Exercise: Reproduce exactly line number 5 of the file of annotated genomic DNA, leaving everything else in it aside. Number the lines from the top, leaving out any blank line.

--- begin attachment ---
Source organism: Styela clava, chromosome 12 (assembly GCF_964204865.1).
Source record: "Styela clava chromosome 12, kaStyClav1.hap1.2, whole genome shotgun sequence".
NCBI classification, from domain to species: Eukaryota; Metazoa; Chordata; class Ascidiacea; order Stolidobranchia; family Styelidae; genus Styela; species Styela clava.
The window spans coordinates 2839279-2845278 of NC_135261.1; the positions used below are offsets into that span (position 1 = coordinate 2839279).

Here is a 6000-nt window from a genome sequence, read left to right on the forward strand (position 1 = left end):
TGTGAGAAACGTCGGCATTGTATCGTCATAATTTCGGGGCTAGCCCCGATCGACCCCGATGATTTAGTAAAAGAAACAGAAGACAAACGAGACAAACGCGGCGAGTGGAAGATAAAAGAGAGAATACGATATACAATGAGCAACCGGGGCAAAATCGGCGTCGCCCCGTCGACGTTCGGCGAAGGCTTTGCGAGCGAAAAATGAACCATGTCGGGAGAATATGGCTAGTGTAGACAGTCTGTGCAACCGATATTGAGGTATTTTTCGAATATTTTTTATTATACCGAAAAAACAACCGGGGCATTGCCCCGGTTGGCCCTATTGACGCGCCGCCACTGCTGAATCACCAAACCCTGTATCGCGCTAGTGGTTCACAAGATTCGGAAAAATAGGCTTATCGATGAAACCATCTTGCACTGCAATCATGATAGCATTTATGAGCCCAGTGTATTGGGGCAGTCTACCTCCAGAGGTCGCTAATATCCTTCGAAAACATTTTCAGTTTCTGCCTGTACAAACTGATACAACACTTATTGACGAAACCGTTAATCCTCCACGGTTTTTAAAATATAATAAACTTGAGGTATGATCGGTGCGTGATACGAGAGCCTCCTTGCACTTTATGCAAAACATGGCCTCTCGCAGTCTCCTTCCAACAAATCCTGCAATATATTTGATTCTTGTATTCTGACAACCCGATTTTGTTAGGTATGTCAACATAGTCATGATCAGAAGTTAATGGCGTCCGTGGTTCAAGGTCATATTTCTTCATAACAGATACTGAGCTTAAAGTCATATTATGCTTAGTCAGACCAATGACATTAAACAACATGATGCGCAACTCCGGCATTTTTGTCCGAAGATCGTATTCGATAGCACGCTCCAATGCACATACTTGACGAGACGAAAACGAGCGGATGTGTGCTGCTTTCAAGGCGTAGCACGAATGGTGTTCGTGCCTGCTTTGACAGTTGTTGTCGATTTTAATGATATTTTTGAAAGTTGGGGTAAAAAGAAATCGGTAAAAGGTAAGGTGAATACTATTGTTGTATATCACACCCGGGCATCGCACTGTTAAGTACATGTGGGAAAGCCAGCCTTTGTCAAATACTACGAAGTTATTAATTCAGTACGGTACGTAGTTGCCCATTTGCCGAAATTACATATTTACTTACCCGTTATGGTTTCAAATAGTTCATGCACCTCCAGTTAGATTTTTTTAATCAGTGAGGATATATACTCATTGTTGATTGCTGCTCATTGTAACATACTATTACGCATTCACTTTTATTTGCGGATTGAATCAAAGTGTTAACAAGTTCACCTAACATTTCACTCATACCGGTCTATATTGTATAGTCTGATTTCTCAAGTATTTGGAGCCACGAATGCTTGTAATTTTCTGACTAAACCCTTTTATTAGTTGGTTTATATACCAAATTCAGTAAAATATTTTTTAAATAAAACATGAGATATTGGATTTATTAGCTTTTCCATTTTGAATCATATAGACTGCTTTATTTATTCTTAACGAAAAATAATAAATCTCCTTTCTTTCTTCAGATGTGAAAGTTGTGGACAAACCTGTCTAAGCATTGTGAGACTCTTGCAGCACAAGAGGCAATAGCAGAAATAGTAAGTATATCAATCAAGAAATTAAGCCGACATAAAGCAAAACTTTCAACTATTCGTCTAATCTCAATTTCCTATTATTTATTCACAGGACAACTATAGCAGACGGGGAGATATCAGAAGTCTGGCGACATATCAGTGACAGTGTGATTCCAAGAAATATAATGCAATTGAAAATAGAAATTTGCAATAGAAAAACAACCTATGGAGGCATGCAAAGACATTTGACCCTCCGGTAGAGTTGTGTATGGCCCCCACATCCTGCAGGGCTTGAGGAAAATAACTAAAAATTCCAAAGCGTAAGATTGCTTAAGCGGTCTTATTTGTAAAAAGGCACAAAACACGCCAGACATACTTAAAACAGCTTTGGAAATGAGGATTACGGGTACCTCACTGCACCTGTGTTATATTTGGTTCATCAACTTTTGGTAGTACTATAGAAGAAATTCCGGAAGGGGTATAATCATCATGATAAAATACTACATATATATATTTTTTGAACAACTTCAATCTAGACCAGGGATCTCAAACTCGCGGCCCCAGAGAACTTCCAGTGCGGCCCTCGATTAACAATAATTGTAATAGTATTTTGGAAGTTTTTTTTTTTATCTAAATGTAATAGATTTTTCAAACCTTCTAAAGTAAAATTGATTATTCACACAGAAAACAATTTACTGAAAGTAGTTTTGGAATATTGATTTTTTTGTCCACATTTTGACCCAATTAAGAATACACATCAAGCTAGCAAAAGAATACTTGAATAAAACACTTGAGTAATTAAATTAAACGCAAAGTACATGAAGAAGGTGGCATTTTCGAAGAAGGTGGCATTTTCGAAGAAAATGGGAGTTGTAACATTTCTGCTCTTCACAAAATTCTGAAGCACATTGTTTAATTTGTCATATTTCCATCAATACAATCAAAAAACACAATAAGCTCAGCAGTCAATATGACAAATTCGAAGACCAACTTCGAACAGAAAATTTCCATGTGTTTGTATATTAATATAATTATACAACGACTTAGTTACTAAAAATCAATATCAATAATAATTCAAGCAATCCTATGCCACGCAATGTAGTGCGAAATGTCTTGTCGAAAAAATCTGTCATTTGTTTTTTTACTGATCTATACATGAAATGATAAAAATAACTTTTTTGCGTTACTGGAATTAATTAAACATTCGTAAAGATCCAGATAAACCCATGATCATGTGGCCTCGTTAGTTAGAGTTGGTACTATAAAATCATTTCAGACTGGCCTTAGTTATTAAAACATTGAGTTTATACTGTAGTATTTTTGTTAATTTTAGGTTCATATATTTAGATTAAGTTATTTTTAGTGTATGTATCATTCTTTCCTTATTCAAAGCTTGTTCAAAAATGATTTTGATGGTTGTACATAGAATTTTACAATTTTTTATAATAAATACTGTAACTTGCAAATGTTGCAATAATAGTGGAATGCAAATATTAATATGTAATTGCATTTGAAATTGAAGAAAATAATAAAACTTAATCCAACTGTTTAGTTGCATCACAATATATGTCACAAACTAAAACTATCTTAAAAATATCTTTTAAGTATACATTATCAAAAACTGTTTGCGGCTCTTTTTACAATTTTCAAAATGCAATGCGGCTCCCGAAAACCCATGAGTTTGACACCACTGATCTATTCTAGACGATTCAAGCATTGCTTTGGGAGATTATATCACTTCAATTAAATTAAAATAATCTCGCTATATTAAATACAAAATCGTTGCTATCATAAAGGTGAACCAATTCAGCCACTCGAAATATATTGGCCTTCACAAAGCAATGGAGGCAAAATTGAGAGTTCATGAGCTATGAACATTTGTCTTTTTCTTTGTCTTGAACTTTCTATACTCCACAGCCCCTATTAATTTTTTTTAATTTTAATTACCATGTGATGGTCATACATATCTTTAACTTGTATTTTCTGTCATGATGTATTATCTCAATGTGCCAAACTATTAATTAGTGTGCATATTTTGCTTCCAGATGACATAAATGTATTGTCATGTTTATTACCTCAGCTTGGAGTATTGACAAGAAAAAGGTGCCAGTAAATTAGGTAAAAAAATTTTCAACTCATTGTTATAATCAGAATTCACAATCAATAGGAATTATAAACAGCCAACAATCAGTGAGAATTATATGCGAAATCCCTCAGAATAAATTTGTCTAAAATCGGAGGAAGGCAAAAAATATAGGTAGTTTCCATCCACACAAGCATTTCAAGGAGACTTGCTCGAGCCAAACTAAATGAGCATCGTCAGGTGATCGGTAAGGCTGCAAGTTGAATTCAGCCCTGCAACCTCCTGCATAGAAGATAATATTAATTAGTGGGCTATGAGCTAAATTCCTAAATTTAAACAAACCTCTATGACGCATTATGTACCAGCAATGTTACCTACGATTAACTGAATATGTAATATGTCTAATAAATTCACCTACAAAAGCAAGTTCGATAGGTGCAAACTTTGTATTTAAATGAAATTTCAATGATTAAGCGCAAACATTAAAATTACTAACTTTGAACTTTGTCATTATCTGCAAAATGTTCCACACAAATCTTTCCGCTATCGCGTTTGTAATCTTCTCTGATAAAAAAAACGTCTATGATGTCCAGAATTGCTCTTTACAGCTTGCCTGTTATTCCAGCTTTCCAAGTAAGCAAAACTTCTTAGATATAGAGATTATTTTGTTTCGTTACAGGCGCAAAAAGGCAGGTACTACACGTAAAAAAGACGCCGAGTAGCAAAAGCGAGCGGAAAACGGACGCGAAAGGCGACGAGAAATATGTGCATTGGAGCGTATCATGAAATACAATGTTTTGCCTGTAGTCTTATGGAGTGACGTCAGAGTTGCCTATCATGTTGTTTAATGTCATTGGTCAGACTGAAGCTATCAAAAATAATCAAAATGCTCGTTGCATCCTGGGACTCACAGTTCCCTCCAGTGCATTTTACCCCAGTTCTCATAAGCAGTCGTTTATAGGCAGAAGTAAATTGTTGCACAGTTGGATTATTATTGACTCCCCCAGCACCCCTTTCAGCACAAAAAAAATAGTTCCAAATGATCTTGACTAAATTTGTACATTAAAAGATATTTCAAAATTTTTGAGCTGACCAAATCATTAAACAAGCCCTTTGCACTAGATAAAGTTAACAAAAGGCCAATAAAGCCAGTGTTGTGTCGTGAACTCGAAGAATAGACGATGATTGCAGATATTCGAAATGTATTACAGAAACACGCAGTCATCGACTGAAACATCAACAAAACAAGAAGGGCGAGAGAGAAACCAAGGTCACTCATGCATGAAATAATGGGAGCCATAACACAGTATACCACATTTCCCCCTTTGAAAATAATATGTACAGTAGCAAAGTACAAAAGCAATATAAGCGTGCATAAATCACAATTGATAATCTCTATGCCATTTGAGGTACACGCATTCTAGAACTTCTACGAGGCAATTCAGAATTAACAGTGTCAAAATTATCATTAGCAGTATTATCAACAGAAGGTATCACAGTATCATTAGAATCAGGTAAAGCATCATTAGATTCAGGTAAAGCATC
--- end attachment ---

Here is a 6000-nt window from a genome sequence, read left to right on the forward strand (position 1 = left end):